Argentina has an obligation to win the World Cup - ZAPATA
Published: June 19, 2010
Argentina has an obligation to win the World Cup - ZAPATAAs people everywhere have their eyes glued to their TV sets so as to not miss a moment of the 2010 World Cup being held in South Africa, Argentine coach Rodolfo Zapata, who currently coaches a Nigerian Premier League football team, spoke with BuenosAiresHerald.com  about Africans' expectations regarding the tournament and how, aside from all the global cultural differences, the sport is considered a way of life. Also, following Maradona's team closely, Zapata assured that "Argentina has the obligation of winning the World Cup."

How are the African people living the World Cup?
Africans have many expectations. For the first time, the World Cup is being held on their continent, and they believe this will be their only opportunity in history to crown an African team as world champions. This is why all African countries are united. They are going to celebrate in the same way if either Ghana, Nigeria, or Cameroon win the tournament.

How is football perceived in Africa?
As in Argentina, football is also a cultural event in Africa. People feel identified with it. They see this World Cup as a party and they demonstrate it all the time, you can see them with their non-stop vuvuzelas. Football is a way of life, and beyond the techniques and strategies, players have an enormous affective commitment with fans, which simply hopes to receive joy from their stars.

Is there any relationship between a people's way of life and how they play football?
I always say that people live how they play and play how they live. For example, that enviable joy Brazilians have during their carnivals is transmitted onto the field when they play. Italy and Germany, however, are peoples that have suffered wars, and they passed all their tough and suffering history onto the game by working tactically and being cautious with their strategies and the results obtained.

In Argentina, there are two songs that loyally represent our team: "La Argentinidad al Palo" and "Lo atamo' con Alambre." We could be the best, or the most hated ones, and fix all of our problems with a "wire, or scotch-tape." Likewise, in Asia, everyone runs or rides bicycles throughout the streets of Beijing, Tokyo, or Seoul. The same happens with their teams when on the field. In the United States they always say "time is money." Life to them is a business and they take that philosophy to their Major League Soccer (MLS) and their national team. Football is a boring process, but sometimes, it can be a good business, but many times it just isn't. In the United States, they sell shirts that read "Soccer is Life," and may be without realizing it; they are explaining in few words a great truth: football represents, in each match, life itself. During a match, we go through joy, sadness, justice, unfairness moments, good and bad players, etc. The only difference is that in life, there is no second half.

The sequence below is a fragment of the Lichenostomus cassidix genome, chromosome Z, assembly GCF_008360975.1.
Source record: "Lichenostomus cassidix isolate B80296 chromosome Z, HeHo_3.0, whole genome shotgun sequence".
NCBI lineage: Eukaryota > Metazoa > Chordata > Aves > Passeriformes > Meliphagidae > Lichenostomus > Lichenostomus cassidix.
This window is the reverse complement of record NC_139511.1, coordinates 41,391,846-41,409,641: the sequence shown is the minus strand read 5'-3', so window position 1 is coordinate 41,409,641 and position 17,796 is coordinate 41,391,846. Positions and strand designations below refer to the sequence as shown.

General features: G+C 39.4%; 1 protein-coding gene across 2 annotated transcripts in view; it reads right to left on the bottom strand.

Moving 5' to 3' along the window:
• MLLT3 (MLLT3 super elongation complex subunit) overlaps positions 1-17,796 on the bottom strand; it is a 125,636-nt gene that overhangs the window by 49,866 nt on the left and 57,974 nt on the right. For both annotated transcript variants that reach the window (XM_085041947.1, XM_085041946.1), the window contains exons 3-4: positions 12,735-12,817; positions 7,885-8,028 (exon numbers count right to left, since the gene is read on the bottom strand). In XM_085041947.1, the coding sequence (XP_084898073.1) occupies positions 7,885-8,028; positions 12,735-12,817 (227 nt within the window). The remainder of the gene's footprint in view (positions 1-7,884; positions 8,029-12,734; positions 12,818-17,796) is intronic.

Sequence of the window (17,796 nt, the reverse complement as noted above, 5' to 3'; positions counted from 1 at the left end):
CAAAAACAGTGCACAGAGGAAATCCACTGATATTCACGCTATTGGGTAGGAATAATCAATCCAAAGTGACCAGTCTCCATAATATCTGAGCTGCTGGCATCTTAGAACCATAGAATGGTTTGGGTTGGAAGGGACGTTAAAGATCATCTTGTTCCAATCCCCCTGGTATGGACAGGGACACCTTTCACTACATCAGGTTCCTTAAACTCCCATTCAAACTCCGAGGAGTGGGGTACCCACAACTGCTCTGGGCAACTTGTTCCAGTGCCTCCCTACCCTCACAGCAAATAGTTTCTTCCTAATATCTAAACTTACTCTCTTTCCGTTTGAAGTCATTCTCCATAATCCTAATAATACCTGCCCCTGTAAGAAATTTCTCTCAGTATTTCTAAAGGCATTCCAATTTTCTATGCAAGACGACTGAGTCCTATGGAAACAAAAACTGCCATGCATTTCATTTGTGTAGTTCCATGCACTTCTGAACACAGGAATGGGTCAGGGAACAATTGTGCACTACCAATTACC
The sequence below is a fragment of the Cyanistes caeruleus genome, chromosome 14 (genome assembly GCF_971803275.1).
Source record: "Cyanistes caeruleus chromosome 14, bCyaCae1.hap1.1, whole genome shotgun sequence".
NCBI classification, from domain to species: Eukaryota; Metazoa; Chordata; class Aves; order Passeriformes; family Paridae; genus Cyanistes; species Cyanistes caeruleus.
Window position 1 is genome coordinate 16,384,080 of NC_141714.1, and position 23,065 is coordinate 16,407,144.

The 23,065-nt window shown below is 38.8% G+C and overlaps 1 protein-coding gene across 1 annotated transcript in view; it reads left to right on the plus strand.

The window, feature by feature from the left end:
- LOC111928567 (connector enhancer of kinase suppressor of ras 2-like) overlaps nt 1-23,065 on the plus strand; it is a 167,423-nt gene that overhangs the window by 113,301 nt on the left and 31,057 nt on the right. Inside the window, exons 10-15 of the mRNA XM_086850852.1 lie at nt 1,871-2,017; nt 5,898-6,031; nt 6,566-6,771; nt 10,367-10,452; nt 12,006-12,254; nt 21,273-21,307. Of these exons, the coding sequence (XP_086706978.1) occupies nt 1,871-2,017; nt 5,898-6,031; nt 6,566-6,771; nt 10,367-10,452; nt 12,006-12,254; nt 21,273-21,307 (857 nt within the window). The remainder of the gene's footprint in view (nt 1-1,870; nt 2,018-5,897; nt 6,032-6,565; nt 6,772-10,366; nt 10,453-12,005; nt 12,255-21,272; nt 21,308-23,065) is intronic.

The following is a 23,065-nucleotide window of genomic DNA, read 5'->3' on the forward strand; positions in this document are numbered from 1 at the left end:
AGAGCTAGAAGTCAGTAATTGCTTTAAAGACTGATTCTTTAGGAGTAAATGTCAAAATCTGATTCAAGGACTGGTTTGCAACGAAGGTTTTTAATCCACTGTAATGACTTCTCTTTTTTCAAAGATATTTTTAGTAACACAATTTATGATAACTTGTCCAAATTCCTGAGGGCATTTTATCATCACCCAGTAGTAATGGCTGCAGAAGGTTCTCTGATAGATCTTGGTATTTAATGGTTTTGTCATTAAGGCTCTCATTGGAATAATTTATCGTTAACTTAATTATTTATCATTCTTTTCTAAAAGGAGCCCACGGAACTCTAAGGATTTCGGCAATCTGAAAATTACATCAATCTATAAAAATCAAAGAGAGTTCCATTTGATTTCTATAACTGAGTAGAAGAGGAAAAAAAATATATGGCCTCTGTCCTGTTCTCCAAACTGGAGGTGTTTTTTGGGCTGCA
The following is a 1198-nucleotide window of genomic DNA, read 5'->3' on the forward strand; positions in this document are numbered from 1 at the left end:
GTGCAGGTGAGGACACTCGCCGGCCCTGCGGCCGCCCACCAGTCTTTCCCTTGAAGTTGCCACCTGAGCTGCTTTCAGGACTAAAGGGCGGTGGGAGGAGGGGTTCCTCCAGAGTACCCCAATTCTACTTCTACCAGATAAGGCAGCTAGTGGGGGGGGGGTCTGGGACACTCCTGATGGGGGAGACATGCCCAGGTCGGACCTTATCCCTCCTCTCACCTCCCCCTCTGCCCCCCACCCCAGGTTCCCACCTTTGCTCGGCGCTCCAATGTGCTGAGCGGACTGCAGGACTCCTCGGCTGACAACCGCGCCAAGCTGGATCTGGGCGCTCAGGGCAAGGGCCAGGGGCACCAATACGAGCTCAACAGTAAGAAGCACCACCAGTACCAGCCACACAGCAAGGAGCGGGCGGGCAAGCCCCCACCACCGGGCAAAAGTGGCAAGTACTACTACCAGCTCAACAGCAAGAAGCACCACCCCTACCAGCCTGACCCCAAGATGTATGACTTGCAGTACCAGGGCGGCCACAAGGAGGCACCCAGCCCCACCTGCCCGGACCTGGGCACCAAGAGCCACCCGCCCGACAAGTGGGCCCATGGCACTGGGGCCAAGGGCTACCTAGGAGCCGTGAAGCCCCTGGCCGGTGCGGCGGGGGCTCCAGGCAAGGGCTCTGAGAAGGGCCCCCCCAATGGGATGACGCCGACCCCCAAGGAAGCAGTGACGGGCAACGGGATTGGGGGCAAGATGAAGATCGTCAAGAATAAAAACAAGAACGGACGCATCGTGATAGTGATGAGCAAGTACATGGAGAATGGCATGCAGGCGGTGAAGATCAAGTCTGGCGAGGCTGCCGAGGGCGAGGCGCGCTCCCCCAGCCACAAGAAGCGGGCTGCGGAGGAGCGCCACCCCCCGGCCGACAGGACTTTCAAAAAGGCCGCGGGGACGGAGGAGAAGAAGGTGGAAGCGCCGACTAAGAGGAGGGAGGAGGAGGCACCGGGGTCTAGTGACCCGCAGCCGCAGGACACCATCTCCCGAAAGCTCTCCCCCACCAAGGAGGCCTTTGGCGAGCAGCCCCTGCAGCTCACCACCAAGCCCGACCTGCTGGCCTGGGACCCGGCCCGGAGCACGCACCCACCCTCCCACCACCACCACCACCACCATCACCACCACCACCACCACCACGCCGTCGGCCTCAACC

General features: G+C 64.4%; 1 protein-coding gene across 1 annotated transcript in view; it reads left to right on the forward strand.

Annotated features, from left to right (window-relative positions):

There is only one life and we must enjoy it, which is why I always tell my players that one has to live and play with all one has. I always invite my players to take risks and try impossible plays. I don't want, nor do I believe in moral victories. It's not my nature. No one should be proud to lose, although one should be proud of the effort made to try to achieve a victory.

How does football in Africa differ from that in the rest of the world?
There is great human and football potential on this continent. It is a completely different race than ours. They have different habits and ambitions, a different way of life. They are a happy people and they make it with very little.

African football is a truly represents their race. Despite the lack of resources, they are a joyful, fun, respectful, and educated people, but with a high level of disorganization in all aspects. Football transmits that in a reliable way: they play pretty, which isn't the same as playing well. In this World Cup, they have nothing to lose, but much to win.

The African player is known for his speed and fine technique, but he is tactically disorganized. I, particularly, have a very difficult time with regards to the tactical aspect during the Sunshine Stars FC practices. I even have to re-organize them constantly during League matches. When they're have the possession of the ball they're fast and know what to do, but when they lose the ball, they get easily distracted and make naïve mistakes. It's precisely their tactical indifference that makes it really hard for them to recover the ball later on. However, the complete opposite will happen if they're having a good day. Physically speaking, they have been blessed by Mother Nature, while their individual technique has made them stand out worldwide.

What would you advise the Argentine team?

Argentines should not fall into the idea of just being one more team participating in the World Cup. We have a long football history to defend and a prestige that goes along with it. We all want to win; I don't know anyone who competes and wants to lose, but our goals are not the same as those of South Africa just to give an example. The host team is happy by simply be able to participate and organize this world's party, and if they move forward into the second round, even better!

Argentina has the obligation of becoming world champions or at least of making all the way to the big finale. We have a compromise with Argentine football history, with the "Albiceleste" (light-blue and white), and with a crazy-for-football people that hope to receive joy from their stars.
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